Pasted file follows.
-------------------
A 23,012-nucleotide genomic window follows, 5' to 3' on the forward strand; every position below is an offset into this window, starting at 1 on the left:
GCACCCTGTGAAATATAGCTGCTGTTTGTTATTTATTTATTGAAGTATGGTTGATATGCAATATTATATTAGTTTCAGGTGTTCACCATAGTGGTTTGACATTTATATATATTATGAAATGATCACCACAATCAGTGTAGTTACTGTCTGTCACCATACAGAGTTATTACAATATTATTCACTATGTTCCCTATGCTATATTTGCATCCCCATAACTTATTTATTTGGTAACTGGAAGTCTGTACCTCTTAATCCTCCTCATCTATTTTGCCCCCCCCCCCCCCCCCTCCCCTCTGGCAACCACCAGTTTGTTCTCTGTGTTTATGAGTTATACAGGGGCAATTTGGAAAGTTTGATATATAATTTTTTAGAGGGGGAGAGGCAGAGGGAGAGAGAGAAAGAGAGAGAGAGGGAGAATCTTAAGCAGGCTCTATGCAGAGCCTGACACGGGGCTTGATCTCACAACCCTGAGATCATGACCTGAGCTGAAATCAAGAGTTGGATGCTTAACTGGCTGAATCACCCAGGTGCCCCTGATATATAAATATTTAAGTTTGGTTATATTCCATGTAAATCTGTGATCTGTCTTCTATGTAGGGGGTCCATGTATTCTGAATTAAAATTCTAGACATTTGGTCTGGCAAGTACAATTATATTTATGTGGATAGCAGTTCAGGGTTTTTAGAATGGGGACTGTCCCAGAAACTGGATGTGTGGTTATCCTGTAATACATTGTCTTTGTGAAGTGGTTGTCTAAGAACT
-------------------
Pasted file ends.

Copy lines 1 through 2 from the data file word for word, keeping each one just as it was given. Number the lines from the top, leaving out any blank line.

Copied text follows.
A 23,012-nucleotide genomic window follows, 5' to 3' on the forward strand; every position below is an offset into this window, starting at 1 on the left:
GCACCCTGTGAAATATAGCTGCTGTTTGTTATTTATTTATTGAAGTATGGTTGATATGCAATATTATATTAGTTTCAGGTGTTCACCATAGTGGTTTGACATTTATATATATTATGAAATGATCACCACAATCAGTGTAGTTACTGTCTGTCACCATACAGAGTTATTACAATATTATTCACTATGTTCCCTATGCTATATTTGCATCCCCATAACTTATTTATTTGGTAACTGGAAGTCTGTACCTCTTAATCCTCCTCATCTATTTTGCCCCCCCCCCCCCCCCCTCCCCTCTGGCAACCACCAGTTTGTTCTCTGTGTTTATGAGTTATACAGGGGCAATTTGGAAAGTTTGATATATAATTTTTTAGAGGGGGAGAGGCAGAGGGAGAGAGAGAAAGAGAGAGAGAGGGAGAATCTTAAGCAGGCTCTATGCAGAGCCTGACACGGGGCTTGATCTCACAACCCTGAGATCATGACCTGAGCTGAAATCAAGAGTTGGATGCTTAACTGGCTGAATCACCCAGGTGCCCCTGATATATAAATATTTAAGTTTGGTTATATTCCATGTAAATCTGTGATCTGTCTTCTATGTAGGGGGTCCATGTATTCTGAATTAAAATTCTAGACATTTGGTCTGGCAAGTACAATTATATTTATGTGGATAGCAGTTCAGGGTTTTTAGAATGGGGACTGTCCCAGAAACTGGATGTGTGGTTATCCTGTAATACATTGTCTTTGTGAAGTGGTTGTCTAAGAACT